Further Reading

The following books are recommended for learning more about the Silk Roads. These are aimed at the general public rather than specialist researchers. For just one book that will change your perception of history then it must be Peter Frankopan’s The Silk Roads.

Peter Frankopan’s The Silk Roads. The book for the history of the world as shaped by the historic Silk Roads.
Peter Frankopan’s book The New Silk Roads. 21st C. Silk Roads
Susan Whitfield:  Silk, Slaves, and Stupas: Material Culture of the Silk Road. Explore the Silk Road stories in much greater depth through 10 physical objects.
Silk Roads, People, Cultures, Landscapes. Edited by Susan Whitfield. A coffee table style book with great pictures and covering over 50 different topics from Camels to Christianity, from Lapis Lazuli to Lutes and Spices to Slavery.
Christopher Alexander: A carpet Ride to Khiva: Seven Years on the Silk Road. Get insight as to the challenges of the medieval silk road craftsmen as Chris sets up a carpet factory in 21st C. Uzbekistan.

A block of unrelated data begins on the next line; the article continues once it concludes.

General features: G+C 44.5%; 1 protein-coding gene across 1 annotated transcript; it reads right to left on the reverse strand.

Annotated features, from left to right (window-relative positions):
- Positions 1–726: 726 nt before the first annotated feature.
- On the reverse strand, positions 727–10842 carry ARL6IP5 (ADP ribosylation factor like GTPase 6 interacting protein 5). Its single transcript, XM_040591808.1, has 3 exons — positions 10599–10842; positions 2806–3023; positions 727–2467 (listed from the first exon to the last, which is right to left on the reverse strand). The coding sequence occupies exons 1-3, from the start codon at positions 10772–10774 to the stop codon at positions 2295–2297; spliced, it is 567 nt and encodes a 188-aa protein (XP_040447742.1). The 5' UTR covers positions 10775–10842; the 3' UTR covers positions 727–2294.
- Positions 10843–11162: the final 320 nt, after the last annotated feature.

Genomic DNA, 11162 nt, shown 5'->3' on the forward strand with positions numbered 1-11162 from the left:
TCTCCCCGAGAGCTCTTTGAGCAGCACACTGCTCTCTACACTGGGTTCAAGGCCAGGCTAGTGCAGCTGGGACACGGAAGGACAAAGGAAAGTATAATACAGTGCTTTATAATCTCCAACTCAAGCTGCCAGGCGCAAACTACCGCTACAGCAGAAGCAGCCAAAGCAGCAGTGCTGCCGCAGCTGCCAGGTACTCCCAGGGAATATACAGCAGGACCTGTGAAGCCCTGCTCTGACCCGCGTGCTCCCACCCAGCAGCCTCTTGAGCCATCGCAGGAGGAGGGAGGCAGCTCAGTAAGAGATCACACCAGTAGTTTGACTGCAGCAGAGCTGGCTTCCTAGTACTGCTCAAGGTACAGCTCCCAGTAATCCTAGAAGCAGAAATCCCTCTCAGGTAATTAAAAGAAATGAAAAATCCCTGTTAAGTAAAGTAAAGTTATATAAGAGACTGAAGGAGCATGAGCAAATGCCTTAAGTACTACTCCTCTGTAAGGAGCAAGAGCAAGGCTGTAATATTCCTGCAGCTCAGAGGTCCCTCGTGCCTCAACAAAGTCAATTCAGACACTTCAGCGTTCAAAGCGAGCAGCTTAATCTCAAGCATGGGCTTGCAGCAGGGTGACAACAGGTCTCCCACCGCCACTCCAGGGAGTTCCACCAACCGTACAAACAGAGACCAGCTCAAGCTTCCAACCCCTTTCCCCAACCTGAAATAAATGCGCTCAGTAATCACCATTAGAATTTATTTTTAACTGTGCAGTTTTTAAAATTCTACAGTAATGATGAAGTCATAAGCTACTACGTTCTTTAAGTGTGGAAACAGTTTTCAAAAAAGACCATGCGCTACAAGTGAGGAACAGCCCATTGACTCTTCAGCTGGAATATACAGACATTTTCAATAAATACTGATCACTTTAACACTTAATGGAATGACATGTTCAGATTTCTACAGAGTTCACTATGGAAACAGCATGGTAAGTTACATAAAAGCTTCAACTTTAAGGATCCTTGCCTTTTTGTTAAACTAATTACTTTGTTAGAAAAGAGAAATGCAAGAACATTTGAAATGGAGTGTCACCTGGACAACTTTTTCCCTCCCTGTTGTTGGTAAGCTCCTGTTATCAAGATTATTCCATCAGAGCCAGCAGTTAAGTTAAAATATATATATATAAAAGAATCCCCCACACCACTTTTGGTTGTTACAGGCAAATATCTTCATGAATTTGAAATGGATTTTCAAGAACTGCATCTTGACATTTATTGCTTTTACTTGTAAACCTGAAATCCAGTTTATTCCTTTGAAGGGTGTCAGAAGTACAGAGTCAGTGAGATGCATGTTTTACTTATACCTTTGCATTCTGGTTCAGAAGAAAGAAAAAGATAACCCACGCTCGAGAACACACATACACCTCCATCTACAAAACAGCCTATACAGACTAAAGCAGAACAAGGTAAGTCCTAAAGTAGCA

The Anarchy by William Dalrymple. The book on the East India Company and its impact on India.
Roger Crowley:  Conquerors. How Portugal Seized the Indian Ocean ….
Roger Crowley:  City of Fortune. How Venice Won & Lost a Naval Empire.
The Travels of Marco Polo –  multiple editions.
The Great Game by Peter Hopkirk. The classic book on the conflict between Victorian Britain and Tsarist Russia for dominance in Central Asia.
The Travels of Ibn Battuta – editor Tim Mackintosh-Smith.
Louise Levathes: When China Ruled the Seas. The travels of Zheng He.
Raoul McLaughlin: The Roman Empire and the Indian Ocean.
The History of Central Asia volumes 1 to 4 by Christopher Baumer. More in depth than many of the books above but still accessible.